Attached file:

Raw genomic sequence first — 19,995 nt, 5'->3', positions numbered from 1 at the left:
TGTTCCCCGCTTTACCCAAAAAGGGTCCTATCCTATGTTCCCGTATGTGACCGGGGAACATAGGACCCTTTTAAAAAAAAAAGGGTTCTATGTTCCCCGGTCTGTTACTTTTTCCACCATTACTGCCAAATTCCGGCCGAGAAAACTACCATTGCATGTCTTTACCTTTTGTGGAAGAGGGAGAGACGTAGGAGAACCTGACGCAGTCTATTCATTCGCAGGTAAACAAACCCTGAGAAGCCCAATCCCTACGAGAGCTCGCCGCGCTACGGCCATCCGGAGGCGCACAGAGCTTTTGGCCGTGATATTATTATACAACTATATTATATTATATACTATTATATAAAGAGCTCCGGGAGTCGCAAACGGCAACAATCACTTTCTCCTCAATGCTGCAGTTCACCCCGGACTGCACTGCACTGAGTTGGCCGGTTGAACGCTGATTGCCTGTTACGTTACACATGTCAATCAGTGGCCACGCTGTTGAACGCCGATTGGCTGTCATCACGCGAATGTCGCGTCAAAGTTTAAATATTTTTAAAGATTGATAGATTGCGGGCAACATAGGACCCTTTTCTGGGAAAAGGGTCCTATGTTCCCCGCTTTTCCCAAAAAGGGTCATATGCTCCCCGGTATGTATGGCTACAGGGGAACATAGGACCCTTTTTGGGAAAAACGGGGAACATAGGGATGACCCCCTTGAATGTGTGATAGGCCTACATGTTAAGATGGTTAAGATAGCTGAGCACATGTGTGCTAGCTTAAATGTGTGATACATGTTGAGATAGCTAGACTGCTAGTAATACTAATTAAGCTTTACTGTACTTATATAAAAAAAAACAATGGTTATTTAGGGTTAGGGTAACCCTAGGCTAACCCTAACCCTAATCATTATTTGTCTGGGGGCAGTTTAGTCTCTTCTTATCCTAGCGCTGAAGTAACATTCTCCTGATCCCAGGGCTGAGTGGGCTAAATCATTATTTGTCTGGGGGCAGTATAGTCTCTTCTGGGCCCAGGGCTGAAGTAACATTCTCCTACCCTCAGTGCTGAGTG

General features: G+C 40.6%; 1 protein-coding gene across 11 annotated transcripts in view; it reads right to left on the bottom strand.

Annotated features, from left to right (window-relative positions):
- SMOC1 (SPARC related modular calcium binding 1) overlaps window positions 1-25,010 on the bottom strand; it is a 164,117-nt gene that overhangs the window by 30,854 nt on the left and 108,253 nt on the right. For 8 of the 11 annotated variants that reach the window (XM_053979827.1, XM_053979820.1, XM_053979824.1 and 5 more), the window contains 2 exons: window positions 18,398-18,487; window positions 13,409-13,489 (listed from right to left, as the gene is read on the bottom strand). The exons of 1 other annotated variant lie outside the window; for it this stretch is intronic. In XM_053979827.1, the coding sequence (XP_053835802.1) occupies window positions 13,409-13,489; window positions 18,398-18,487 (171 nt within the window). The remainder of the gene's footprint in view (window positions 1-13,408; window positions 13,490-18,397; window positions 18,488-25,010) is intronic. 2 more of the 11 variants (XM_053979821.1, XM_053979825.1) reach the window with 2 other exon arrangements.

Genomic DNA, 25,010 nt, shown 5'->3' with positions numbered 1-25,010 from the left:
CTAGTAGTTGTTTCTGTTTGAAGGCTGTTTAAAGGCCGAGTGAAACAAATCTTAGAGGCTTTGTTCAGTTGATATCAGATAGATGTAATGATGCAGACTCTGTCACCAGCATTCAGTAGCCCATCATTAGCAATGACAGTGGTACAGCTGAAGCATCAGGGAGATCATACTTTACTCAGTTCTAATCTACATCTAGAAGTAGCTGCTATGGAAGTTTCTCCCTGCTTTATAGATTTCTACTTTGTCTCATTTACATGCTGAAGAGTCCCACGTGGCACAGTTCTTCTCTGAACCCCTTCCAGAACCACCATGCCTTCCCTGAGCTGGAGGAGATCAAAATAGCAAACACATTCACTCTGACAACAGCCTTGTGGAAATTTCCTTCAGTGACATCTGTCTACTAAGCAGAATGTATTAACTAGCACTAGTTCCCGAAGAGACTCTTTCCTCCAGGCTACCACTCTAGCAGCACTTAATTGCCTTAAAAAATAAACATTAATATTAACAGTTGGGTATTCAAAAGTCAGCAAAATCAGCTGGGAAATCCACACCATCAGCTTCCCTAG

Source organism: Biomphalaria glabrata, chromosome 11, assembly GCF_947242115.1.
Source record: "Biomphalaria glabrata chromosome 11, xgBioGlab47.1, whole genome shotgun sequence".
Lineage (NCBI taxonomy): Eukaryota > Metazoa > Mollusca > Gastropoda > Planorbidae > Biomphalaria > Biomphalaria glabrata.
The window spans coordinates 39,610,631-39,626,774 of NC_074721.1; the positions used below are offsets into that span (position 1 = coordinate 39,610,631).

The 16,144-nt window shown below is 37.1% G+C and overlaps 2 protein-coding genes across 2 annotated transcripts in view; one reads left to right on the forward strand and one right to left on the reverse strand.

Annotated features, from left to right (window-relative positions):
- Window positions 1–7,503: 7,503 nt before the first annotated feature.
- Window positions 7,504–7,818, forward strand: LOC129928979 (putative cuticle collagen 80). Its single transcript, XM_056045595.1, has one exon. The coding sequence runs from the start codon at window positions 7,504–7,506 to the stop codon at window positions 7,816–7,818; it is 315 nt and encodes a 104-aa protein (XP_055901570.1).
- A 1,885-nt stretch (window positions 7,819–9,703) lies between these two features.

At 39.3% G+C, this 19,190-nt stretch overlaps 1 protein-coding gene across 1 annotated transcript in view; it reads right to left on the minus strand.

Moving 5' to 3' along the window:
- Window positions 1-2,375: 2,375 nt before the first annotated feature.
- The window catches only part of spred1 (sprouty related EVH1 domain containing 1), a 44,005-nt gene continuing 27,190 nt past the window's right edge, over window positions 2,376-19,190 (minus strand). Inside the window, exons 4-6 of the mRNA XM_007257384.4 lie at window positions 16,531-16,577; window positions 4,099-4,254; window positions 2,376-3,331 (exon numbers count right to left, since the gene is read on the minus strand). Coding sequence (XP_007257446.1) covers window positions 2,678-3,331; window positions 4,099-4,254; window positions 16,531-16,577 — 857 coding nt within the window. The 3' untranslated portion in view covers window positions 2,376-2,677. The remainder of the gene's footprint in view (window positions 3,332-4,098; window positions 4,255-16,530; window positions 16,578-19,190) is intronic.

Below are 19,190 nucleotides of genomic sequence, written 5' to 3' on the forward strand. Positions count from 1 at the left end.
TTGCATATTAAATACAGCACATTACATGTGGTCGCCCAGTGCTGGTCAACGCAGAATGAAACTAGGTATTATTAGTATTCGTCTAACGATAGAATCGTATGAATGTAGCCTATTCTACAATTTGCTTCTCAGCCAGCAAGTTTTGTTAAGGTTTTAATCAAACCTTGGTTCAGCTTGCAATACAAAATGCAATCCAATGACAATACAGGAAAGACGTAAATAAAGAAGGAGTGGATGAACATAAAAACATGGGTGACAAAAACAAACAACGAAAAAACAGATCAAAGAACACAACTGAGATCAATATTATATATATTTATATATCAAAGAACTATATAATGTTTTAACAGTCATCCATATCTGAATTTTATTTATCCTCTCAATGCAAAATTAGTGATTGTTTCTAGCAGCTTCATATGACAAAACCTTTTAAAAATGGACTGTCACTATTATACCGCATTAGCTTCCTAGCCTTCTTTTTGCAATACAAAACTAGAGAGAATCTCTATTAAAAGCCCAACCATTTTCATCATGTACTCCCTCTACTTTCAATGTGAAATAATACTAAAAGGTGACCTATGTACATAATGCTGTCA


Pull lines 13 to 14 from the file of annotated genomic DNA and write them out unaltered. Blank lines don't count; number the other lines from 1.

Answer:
Annotated features, from left to right (window-relative positions):
- Window positions 1–7,503: 7,503 nt before the first annotated feature.